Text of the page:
- SATELLITE - GI pushes Digicipher II at the Western Show (Nov. 30)
- General Instrument was demonstrating its Digicipher II video compression system at the Western Show. Some of the features of interest in this system include the ability to transmit VITS signals. Static test signals can be spread over multiple fields so that they have little impact on the compression ratio. If you haven't seen any Digicipher II units in the field, its because they are still under development. The first application is likely to be TCI's "Head End in the Sky" or HITS system. G.I. expects to have Digicipher II, including "i for j" redundancy, complete sometime in the second half of 1995. G.I. has collected a wealth of information on MPEG 2 in general and Digicipher II in specific on the news page of their web site. Several other vendors had compression equipment on display at the show, including veterans CLI and Scientific Atlanta.
- TV GHOST cancelling boxes to go on sale May 96 (Nov. 30)
- As usual, Philips was demonstrating its ghost cancelling technology at the Western Show in Anaheim. The difference this year was that they were talking price and delivery. The external set-top "ImageLock" ghost cancelling box uses the GCR signal most broadcasters are already transmitting. The targeted price for the external boxes was quoted at $130. Later in the year the circuitry should show up in 26" and larger TV sets by Magnavox. One of the reasons for the delay was Phillips waited for another chip company to design and build the chips. The Oren Semiconductor chip will be used in these boxes. Now that the chip has been tested Philips is confident consumers will be able to purchase a ghost cancelling box by mid 96. Other consumer TV manufacturers are expected to license the technology. More information on ghost cancelling is available from these links:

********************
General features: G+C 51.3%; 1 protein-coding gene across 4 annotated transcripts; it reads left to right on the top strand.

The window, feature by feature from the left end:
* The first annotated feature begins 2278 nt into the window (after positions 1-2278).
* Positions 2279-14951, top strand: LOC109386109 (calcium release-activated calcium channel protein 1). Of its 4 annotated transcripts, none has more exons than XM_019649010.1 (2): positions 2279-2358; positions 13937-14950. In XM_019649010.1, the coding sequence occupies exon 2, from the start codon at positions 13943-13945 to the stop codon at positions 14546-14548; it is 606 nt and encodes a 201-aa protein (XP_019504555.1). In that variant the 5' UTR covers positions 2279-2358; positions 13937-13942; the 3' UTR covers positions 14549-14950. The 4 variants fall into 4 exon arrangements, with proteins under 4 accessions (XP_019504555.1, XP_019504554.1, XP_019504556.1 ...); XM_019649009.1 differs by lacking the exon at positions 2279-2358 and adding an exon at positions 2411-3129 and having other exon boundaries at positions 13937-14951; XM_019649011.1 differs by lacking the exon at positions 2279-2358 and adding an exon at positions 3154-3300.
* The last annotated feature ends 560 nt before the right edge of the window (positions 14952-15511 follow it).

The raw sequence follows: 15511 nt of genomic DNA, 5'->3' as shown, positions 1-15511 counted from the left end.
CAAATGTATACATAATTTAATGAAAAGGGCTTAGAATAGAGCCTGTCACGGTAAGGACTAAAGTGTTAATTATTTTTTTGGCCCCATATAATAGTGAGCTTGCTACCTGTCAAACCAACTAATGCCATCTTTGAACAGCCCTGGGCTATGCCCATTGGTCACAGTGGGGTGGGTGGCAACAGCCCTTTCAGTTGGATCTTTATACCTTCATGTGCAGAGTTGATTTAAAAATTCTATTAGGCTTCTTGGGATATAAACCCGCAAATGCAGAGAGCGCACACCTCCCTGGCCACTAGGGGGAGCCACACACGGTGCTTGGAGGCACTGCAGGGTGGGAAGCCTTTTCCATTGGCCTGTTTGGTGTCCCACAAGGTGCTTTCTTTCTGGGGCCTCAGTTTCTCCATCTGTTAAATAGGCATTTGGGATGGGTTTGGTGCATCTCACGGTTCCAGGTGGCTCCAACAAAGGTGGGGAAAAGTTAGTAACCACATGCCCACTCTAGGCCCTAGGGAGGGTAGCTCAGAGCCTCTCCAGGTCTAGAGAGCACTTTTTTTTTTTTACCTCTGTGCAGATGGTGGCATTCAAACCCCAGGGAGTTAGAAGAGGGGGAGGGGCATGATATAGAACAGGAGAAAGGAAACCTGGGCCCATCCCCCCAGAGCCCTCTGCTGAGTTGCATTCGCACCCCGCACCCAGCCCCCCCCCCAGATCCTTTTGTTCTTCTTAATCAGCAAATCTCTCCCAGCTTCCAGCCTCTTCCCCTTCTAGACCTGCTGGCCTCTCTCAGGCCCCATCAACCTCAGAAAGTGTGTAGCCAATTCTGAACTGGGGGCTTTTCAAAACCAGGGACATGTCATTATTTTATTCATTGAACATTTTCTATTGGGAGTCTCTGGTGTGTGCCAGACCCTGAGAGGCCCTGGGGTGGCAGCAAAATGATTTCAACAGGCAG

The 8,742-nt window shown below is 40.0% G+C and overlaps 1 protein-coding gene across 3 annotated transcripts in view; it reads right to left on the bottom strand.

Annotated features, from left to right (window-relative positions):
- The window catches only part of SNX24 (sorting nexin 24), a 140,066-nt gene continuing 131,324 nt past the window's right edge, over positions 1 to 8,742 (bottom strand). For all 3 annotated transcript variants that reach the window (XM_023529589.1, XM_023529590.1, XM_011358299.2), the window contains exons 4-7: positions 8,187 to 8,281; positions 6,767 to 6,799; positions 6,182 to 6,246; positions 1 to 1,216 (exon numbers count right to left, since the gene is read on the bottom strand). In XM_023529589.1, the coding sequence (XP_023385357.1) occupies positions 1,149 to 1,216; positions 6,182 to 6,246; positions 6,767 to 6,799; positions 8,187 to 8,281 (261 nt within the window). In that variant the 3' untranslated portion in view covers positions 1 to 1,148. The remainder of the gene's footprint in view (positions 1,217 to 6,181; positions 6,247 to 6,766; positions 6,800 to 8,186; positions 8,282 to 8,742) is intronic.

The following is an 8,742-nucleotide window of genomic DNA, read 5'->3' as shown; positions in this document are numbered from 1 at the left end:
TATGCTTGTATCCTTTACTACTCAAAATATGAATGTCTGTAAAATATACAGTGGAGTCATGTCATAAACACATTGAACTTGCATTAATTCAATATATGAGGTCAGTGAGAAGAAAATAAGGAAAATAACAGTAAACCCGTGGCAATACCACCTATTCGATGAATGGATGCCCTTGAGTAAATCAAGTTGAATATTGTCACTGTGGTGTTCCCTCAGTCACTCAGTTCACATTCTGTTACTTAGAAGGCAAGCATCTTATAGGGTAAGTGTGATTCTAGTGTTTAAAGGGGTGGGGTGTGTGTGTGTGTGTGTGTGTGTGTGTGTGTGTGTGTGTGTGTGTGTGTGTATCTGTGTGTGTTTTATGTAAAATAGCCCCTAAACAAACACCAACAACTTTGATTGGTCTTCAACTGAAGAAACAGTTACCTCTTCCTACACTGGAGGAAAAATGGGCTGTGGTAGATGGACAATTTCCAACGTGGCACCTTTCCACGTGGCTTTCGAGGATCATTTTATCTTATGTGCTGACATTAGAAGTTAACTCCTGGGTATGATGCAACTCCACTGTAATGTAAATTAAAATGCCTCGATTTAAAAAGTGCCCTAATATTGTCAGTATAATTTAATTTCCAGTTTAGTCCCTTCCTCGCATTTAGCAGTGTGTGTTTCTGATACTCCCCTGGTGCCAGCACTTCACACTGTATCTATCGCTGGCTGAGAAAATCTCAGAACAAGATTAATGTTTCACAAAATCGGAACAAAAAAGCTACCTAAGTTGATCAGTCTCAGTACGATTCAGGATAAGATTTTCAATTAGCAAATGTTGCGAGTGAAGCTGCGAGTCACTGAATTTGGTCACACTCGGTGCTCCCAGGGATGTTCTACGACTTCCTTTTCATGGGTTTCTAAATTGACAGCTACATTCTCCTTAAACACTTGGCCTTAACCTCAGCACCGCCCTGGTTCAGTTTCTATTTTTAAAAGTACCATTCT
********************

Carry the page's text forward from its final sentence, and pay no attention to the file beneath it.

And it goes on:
- CABLE - 1995 Western Show opens (Nov. 29)
- Digital cable modems and computers attached to the World Wide Web were a main attraction at the 1995 Western (Cable) Show. More details in later reports.
- FCC Adopts New Antenna Rules and Regulations (Nov. 29)
- The FCC annouced it had adopted a new streamlined procedure under which owners will register antenna structures that require clearance by the FAA and special painting and lighting because of aviation safety concerns. For the most part, the owner of the tower, not the licensees leasing space on it, will be responsible for registering the tower and conforming with FCC and FAA regulations. Full details are available in the News Release nrwl5042.txt. The full text of the order March 1998
- February 1998
- January 1998
1995 and 1996